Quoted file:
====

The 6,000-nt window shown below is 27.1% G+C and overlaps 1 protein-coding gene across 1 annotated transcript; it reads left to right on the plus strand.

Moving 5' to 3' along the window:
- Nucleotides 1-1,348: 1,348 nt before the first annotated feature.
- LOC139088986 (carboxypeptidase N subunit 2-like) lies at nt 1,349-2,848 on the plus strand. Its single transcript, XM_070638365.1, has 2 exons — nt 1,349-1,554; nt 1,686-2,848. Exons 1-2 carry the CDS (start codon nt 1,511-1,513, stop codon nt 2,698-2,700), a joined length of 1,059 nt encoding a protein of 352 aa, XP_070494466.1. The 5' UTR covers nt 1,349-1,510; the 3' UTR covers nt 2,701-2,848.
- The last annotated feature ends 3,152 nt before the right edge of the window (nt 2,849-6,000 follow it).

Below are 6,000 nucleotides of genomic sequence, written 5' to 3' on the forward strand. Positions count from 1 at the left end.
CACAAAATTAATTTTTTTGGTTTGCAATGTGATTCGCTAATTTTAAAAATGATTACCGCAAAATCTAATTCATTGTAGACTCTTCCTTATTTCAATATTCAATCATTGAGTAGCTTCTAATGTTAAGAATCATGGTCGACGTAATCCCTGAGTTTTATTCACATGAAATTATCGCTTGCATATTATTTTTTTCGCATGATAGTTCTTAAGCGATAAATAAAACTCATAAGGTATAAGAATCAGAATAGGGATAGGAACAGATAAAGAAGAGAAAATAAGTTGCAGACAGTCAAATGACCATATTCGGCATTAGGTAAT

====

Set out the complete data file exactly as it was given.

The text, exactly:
The 6,000-nt window shown below is 27.1% G+C and overlaps 1 protein-coding gene across 1 annotated transcript; it reads left to right on the plus strand.

Moving 5' to 3' along the window:
- Nucleotides 1-1,348: 1,348 nt before the first annotated feature.
- LOC139088986 (carboxypeptidase N subunit 2-like) lies at nt 1,349-2,848 on the plus strand. Its single transcript, XM_070638365.1, has 2 exons — nt 1,349-1,554; nt 1,686-2,848. Exons 1-2 carry the CDS (start codon nt 1,511-1,513, stop codon nt 2,698-2,700), a joined length of 1,059 nt encoding a protein of 352 aa, XP_070494466.1. The 5' UTR covers nt 1,349-1,510; the 3' UTR covers nt 2,701-2,848.
- The last annotated feature ends 3,152 nt before the right edge of the window (nt 2,849-6,000 follow it).

Below are 6,000 nucleotides of genomic sequence, written 5' to 3' on the forward strand. Positions count from 1 at the left end.
CACAAAATTAATTTTTTTGGTTTGCAATGTGATTCGCTAATTTTAAAAATGATTACCGCAAAATCTAATTCATTGTAGACTCTTCCTTATTTCAATATTCAATCATTGAGTAGCTTCTAATGTTAAGAATCATGGTCGACGTAATCCCTGAGTTTTATTCACATGAAATTATCGCTTGCATATTATTTTTTTCGCATGATAGTTCTTAAGCGATAAATAAAACTCATAAGGTATAAGAATCAGAATAGGGATAGGAACAGATAAAGAAGAGAAAATAAGTTGCAGACAGTCAAATGACCATATTCGGCATTAGGTAAT